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    List of all the engines which became part of the GWR in 1922 and what survived until BR excluding the narrow gauge ones.
    upload_2017-3-5_22-15-11.png
    upload_2017-3-5_22-16-3.png
     
    Last edited: Mar 5, 2017
  7. Jamessquared

    Jamessquared Nat Pres stalwart

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    I was interested in the earlier observation that the SR fleet was smaller at nationalisation than at grouping, and wondered a bit about where / how the change occurred.

    So here's a rough graph. A couple of caveats: (1) I haven't yet included the locos inherited from the various Isle of Wight companies at grouping, unless they were LBSCR standards, i.e. Terriers. The various Beyer-Peacock tanks that came into SR ownership, for example, aren't included (2) I still need to check the figures, though the end point is close enough to those given earlier that it won't change the picture substantially - I need to check the start point a bit.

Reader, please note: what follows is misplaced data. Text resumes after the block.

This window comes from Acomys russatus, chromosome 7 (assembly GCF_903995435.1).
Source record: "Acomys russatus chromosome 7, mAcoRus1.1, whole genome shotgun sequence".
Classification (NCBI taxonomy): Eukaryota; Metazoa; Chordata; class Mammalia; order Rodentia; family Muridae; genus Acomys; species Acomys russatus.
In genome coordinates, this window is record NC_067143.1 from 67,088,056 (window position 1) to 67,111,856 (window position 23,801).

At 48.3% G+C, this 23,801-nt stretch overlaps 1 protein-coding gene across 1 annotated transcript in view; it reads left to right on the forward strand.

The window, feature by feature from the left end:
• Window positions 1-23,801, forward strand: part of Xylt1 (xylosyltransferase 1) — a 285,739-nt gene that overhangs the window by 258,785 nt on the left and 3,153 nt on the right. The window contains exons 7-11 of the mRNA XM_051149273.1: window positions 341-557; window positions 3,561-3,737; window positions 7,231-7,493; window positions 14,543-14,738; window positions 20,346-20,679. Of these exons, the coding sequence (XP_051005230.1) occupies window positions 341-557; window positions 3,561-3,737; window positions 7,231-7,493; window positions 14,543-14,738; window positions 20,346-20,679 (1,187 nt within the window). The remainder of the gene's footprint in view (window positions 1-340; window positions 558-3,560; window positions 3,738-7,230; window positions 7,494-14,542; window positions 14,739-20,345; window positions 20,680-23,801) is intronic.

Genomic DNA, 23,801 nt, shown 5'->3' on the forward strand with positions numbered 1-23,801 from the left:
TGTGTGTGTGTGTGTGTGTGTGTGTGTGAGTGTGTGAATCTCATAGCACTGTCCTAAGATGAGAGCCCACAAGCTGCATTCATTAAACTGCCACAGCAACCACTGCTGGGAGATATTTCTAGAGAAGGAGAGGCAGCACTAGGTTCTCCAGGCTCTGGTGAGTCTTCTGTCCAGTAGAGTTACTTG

The red line shows the total stock of steam locomotives, plotted on the right axis.

    The green bars show the locos acquired each year, and the purple bars those disposed of, plotted against the left axis. Note I use "acquired" / "disposed" rather than "built" / "scrapped" since some locos were bought or sold. For example, in 1927 the SR "acquired" a Terrier that hadn't been in LBSCR stock as at 1922 (Fenchurch, acquired when they took over Newhaven Harbour Co.) and they "disposed" of an E tank which wasn't scrapped and in fact still exists, having been sold to Cannock and Rugely Colliery (Burgundy, now on the isle of Wight).